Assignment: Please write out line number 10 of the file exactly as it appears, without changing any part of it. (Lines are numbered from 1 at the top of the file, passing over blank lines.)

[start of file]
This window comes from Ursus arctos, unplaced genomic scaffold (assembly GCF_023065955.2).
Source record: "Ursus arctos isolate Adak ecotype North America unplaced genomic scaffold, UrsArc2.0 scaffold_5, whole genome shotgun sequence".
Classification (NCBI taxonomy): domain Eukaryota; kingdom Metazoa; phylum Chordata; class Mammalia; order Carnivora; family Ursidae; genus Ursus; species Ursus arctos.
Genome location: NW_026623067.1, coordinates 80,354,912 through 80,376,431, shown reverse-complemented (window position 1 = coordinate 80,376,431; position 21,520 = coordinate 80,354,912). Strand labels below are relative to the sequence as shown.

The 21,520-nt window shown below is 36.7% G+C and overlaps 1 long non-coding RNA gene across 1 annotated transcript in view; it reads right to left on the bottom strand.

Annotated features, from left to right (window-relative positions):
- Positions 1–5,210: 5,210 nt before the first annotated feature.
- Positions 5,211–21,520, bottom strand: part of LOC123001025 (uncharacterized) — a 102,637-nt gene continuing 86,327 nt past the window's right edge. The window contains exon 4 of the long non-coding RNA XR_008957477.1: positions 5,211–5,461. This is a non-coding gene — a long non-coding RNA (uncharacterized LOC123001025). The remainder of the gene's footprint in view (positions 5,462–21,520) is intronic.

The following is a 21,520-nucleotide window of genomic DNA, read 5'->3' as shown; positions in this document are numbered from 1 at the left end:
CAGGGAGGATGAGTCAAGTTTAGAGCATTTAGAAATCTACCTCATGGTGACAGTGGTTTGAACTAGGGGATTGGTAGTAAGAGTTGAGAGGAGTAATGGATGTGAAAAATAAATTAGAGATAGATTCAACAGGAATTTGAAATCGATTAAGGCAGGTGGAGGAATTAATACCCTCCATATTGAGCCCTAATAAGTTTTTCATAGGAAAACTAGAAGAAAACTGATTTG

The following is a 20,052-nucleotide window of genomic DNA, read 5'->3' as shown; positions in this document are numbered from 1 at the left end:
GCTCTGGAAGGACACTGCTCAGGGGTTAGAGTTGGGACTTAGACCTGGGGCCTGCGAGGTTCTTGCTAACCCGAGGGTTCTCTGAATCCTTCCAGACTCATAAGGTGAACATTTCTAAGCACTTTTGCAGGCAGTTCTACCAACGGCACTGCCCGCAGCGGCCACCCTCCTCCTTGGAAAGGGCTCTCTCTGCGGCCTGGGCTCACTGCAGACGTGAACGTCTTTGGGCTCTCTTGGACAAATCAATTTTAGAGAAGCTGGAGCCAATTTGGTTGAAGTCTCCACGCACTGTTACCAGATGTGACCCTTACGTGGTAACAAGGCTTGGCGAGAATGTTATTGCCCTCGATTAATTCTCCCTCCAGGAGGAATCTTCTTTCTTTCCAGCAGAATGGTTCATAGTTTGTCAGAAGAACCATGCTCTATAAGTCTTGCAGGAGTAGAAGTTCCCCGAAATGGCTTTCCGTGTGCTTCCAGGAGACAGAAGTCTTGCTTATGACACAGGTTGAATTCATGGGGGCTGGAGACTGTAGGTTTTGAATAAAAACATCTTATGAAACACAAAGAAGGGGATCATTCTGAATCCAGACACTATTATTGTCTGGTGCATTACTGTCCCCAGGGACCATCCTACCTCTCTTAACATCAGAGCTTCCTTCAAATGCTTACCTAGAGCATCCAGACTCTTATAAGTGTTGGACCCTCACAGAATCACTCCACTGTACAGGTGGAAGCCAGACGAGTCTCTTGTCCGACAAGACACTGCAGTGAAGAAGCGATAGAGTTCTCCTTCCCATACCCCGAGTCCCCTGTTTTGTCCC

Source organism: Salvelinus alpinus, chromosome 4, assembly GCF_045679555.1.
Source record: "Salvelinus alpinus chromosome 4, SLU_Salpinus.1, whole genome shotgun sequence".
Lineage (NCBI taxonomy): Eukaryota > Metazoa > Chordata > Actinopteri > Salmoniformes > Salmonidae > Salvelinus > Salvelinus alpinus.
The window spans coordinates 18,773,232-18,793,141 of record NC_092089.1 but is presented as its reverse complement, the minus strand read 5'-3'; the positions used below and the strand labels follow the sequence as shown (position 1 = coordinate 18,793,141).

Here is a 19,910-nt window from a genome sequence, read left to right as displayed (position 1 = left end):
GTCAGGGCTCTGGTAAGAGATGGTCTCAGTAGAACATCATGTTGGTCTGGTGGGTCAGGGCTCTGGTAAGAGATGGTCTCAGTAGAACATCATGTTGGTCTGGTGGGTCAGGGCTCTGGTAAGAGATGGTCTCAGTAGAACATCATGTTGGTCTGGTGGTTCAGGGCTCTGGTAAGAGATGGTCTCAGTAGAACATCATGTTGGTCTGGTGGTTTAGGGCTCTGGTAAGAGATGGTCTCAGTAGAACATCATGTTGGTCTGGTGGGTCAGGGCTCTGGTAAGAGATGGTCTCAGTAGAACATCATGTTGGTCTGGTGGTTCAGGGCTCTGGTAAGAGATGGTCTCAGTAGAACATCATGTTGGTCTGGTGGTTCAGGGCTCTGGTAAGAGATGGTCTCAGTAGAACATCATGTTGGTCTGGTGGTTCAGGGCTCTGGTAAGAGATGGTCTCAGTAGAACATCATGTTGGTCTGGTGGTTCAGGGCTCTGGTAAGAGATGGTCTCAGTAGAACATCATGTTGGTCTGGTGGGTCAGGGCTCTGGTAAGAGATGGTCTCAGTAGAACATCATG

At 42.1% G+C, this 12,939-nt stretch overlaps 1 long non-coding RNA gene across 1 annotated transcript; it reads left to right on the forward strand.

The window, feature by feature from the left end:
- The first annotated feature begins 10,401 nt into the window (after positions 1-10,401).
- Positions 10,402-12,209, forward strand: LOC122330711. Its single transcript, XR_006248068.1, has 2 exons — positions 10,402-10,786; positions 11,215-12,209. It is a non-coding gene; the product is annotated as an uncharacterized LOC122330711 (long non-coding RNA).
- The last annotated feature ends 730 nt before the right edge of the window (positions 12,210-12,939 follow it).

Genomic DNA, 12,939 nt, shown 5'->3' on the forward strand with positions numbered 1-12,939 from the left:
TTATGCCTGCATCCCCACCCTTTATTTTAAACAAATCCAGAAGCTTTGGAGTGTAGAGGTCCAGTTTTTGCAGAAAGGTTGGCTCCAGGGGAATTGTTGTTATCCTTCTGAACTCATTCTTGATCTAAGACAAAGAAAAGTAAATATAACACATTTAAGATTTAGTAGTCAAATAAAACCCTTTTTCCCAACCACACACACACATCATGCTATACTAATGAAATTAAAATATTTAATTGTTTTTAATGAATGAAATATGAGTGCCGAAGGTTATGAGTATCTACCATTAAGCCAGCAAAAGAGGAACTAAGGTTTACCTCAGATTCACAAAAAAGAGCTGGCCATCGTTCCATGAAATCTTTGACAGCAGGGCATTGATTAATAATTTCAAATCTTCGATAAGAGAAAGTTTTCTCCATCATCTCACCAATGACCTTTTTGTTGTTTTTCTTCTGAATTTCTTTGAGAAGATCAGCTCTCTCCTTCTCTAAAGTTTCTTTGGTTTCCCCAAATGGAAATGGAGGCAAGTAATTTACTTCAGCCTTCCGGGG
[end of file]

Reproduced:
CAGGGAGGATGAGTCAAGTTTAGAGCATTTAGAAATCTACCTCATGGTGACAGTGGTTTGAACTAGGGGATTGGTAGTAAGAGTTGAGAGGAGTAATGGATGTGAAAAATAAATTAGAGATAGATTCAACAGGAATTTGAAATCGATTAAGGCAGGTGGAGGAATTAATACCCTCCATATTGAGCCCTAATAAGTTTTTCATAGGAAAACTAGAAGAAAACTGATTTG